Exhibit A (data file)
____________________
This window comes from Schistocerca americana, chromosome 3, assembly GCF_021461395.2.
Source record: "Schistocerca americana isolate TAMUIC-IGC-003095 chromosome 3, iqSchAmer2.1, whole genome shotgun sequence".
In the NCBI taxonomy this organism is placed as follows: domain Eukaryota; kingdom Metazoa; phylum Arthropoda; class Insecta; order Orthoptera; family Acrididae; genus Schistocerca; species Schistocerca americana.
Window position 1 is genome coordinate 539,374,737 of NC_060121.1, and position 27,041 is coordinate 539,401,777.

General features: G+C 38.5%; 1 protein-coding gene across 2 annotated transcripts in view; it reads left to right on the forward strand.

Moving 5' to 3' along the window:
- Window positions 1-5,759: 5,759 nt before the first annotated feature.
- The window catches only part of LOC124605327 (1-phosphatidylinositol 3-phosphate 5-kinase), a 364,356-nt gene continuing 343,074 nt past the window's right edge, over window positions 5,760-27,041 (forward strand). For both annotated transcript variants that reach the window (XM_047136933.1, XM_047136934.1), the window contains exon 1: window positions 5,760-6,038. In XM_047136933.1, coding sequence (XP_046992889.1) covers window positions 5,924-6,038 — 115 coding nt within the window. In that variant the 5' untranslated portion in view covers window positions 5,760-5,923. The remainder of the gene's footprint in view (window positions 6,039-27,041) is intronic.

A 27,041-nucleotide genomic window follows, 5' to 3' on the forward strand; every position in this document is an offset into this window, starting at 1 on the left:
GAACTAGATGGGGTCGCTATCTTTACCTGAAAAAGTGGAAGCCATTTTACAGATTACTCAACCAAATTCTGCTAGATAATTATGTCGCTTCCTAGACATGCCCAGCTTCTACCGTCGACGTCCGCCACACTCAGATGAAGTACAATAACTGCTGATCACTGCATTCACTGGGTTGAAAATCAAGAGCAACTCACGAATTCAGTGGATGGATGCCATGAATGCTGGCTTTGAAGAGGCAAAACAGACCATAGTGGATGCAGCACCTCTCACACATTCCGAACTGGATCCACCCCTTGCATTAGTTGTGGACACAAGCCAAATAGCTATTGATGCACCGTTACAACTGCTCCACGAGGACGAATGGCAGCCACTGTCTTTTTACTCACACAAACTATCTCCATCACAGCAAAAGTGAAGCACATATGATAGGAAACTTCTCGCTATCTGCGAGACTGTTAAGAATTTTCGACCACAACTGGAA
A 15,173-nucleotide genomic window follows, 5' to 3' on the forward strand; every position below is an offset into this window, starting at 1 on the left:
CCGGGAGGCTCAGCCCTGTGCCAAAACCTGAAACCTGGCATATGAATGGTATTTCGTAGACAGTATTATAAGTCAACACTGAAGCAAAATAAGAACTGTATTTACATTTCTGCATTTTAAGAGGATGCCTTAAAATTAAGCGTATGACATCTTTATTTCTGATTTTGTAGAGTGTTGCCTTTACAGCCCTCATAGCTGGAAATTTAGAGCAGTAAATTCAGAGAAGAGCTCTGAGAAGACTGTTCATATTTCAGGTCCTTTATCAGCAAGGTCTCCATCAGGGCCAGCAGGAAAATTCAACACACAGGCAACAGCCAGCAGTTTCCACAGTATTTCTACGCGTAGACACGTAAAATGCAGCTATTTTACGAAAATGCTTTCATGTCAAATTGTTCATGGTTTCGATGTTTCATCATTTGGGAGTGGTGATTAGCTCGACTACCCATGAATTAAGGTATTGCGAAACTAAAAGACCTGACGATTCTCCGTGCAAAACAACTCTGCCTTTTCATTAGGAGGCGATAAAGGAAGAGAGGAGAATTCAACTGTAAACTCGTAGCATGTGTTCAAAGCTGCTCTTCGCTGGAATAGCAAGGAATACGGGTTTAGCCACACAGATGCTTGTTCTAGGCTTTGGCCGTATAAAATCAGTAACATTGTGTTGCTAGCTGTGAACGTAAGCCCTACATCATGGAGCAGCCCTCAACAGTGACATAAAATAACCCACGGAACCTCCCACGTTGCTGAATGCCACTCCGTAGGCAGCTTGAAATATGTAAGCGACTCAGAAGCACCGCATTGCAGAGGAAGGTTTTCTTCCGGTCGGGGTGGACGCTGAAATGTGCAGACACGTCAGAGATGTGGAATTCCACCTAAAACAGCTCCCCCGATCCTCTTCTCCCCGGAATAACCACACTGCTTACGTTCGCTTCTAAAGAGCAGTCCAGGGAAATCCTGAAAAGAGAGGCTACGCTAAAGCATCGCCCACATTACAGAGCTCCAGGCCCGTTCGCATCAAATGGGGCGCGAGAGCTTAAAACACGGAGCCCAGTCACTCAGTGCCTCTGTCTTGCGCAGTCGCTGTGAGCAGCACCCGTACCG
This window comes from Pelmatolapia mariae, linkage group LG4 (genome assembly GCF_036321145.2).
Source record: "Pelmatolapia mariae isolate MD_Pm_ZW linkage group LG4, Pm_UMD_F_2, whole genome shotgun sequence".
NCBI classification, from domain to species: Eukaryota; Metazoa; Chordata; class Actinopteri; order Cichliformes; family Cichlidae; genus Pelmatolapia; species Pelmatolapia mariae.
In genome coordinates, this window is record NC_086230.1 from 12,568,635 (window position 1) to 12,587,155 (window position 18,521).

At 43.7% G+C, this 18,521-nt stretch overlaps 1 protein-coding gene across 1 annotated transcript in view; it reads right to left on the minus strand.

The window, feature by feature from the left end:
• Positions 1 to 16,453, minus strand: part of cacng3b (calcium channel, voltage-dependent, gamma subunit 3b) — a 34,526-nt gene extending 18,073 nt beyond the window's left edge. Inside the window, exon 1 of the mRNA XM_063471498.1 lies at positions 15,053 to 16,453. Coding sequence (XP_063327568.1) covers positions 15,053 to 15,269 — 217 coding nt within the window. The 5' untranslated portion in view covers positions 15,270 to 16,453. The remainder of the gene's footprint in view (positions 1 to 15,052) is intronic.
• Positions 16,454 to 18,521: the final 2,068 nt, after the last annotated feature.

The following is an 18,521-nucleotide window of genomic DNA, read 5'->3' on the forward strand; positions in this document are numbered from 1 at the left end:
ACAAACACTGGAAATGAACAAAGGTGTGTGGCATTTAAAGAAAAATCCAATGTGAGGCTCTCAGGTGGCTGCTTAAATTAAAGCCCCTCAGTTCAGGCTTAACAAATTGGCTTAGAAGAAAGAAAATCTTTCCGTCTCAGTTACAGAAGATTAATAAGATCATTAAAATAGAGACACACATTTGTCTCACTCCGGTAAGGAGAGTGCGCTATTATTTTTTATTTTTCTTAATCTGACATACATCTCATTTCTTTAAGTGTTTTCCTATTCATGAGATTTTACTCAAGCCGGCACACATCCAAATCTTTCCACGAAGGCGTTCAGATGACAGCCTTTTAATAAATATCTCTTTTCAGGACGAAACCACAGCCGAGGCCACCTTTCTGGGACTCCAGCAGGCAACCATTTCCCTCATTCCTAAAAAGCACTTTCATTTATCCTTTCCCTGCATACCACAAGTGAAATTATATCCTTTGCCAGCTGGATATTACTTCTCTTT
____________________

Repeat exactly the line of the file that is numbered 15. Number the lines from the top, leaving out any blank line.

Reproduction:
NCBI classification, from domain to species: Eukaryota; Metazoa; Chordata; class Actinopteri; order Cichliformes; family Cichlidae; genus Pelmatolapia; species Pelmatolapia mariae.